Through simplicity comes great beauty! And the contrary juxtaposition reflected in the weaves of Kotpad inspire awe for the simplicity they reflect. This rough spun, all-natural fabric has since long adorned the dark, bejeweled and lithe women of this region and greased the wheels of the local economy. Kotpad silk is the first item from Odisha to be granted the GI of India tag in 2005.
Akin to all tribal cultures around the world, the weavers of Kotpad also find heavy inspiration in nature. So much so that the fabric created here is 100% organic and chemical free, a huge feat in this artificially charged world. The fiber is dyed with the reddish tinge of the Aal tree making it eco-friendly and non-toxic, as well as completely skin-friendly. The proportion of dye used and the addition of iron sulphate determine the shades brought about, varying from deep maroon to dark brown. This gorgeous deep hue is offset with the all-natural whiteness in the major portion of the cloth that brings about a dramatic contrast of colours. Even the motifs incorporated in the material, developed by extra wefts, are inspired by nature and by all the aspects in their daily life ranging from crabs, conches, boats, axes, etc.
The weavers here create gorgeous sarees that are the staple attire of all the local women. The quaint motifs indicate the wearer’s identity and mark the rites of passage in a women’s life. However for special occasions like weddings, the designs get a bit more elaborate with detailed borders and pallav, the dominant design being of the auspicious kumbh. The dimension of the saris also varies from the shorter knee-length version measuring 8 haath to the longer ankle length ones going up to 16 haath.
However, will such an institution truly stand the test of time? Until the early 90’s, the fabric that was so proudly created by the tribals was in fact too undervalued to feed its weavers. Earlier, an eight yard Kotpad sari would fetch the weaver a measly 200-300 rupees – not enough to sustain a person even on the border of the poverty line!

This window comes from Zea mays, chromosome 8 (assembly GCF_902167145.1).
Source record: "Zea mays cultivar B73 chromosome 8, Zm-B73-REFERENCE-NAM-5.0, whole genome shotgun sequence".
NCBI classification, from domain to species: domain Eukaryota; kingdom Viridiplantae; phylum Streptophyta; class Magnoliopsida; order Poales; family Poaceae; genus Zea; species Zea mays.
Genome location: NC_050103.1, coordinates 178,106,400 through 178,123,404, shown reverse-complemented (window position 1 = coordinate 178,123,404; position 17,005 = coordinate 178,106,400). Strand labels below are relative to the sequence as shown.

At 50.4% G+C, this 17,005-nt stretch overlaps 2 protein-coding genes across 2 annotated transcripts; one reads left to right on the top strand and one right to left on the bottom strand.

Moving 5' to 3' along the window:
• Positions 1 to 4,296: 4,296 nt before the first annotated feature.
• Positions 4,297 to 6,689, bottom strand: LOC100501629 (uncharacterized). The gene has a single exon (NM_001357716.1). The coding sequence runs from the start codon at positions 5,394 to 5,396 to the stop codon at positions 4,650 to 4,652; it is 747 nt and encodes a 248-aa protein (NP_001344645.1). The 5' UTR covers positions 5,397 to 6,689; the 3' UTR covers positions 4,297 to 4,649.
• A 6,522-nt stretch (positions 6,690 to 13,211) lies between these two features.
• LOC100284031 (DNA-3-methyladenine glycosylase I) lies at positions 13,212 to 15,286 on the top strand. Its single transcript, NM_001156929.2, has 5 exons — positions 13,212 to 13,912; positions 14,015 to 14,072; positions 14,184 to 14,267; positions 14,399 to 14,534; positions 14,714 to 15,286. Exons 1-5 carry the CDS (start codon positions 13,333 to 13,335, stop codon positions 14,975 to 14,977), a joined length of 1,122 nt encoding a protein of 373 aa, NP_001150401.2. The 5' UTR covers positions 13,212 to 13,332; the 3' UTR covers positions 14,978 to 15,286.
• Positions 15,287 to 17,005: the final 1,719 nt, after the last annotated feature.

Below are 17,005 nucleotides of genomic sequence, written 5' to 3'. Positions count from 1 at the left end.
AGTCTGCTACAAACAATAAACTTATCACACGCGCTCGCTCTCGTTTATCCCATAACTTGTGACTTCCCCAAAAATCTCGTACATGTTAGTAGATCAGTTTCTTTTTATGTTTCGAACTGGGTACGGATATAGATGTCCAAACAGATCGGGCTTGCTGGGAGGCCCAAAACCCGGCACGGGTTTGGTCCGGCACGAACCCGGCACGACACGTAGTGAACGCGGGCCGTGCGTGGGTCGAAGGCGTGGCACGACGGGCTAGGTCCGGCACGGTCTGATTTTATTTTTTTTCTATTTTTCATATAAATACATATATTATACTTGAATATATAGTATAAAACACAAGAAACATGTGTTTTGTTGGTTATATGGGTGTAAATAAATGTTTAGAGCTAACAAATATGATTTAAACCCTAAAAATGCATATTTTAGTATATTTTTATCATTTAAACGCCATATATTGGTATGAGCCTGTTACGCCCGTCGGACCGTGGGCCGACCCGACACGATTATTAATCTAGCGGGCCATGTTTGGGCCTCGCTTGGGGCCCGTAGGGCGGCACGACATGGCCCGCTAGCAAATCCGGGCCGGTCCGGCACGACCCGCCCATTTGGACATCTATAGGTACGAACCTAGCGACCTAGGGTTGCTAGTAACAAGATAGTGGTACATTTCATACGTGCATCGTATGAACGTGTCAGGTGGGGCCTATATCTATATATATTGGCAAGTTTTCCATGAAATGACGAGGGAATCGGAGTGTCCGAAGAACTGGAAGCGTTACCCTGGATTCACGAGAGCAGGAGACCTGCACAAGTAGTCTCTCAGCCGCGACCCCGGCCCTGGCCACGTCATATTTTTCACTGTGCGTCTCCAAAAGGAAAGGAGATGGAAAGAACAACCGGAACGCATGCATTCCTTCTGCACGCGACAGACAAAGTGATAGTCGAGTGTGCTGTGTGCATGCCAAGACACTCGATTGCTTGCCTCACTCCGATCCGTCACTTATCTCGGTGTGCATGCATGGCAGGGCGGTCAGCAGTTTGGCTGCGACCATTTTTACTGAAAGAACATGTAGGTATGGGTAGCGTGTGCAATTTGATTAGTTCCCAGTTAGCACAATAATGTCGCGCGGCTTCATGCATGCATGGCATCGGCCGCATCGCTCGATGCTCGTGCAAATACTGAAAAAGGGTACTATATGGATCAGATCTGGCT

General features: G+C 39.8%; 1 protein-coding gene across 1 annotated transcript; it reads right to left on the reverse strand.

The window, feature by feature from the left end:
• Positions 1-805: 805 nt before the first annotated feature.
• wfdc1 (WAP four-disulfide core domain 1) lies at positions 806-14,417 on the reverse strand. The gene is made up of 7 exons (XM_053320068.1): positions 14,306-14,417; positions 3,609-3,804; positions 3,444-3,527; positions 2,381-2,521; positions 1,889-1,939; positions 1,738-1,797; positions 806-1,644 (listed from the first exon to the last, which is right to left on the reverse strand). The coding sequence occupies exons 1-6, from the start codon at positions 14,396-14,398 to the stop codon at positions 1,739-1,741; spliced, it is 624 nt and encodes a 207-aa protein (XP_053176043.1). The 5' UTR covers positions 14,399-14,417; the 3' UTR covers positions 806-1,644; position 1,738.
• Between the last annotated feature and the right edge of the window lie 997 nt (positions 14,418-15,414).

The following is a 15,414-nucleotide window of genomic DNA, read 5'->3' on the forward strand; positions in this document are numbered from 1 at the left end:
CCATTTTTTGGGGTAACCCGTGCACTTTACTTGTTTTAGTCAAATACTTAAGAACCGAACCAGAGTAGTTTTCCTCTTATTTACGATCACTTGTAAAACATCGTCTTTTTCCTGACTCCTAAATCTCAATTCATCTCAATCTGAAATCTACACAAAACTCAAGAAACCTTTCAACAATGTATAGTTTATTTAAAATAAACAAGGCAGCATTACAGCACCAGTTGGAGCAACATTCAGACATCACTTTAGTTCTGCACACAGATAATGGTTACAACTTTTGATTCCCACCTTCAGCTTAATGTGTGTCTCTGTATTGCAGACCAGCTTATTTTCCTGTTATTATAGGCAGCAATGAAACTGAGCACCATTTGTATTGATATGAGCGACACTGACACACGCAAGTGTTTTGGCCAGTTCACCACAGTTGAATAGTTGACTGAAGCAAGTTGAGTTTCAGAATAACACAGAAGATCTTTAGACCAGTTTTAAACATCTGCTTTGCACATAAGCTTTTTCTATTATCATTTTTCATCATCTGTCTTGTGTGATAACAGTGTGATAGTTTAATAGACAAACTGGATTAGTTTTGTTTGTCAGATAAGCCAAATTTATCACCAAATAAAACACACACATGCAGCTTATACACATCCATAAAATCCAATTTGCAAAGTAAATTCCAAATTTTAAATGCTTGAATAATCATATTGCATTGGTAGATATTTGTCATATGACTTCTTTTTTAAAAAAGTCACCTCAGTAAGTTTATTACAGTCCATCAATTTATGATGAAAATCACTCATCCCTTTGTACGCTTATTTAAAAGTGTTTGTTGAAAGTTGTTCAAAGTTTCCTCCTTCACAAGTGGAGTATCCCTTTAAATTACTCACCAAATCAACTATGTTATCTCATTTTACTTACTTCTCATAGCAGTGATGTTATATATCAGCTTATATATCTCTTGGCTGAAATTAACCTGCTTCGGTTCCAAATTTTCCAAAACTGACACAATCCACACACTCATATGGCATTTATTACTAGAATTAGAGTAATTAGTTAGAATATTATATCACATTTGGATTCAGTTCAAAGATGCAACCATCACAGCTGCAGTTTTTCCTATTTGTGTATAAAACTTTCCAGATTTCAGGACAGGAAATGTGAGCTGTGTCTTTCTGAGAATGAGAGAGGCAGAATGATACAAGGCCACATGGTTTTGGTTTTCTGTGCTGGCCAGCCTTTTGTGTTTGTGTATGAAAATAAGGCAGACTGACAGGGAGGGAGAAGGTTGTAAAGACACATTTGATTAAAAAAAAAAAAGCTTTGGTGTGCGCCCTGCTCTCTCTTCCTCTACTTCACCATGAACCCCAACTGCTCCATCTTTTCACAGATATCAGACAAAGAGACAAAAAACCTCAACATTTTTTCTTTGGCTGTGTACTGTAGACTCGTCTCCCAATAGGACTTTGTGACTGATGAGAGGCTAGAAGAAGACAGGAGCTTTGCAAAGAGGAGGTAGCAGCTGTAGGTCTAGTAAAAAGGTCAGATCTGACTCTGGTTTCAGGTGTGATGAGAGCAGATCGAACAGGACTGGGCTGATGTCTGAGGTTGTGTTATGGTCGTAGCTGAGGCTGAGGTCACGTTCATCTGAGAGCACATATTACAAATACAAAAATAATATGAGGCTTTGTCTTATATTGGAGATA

The scenario is however changing for the better now, and fast. Various government and independent organizations and textile designers have begun to show great interest in the indigenous craft and have started to promote it steadily. Local organizations realized the value of the art and slowly steps were taken to show the entire nation the beauty and simplicity of the Kotpad weaves. Once the GI tag was awarded in 2005, it brought along with it international recognition too. The documentary made by Biswanath Rath, The Story of a Race against Time, catapulted the plight of the weavers and brought with it humungous support and appreciation for the artisans. The State Department of Textiles released about 75 lakh to the society last year and almost 1.8 crore this year to support the weaver families and their art.
In today’s scenario people are developing an anathema to chemically treated clothes. The natural soothing textures of Kotpad fabric is providing much sought after relief from harsh and unnatural materials. Textile designers have also begun getting involved at the grassroots level. While they ensure that the traditional and organic practice and methods are not compromised, they nudge the artisans to polish their art and create designs that provide more variety than the strict tribal designs that they have been creating. This will only create a larger market for the weave. Today, more women from Kotpad tribes are being encouraged to become more active in the roles that they play. The visibility of the weave is on the rise, with a regular 12-yard sari sells for an astounding 10,000-12000 rupees, much to the delight of the weaving community.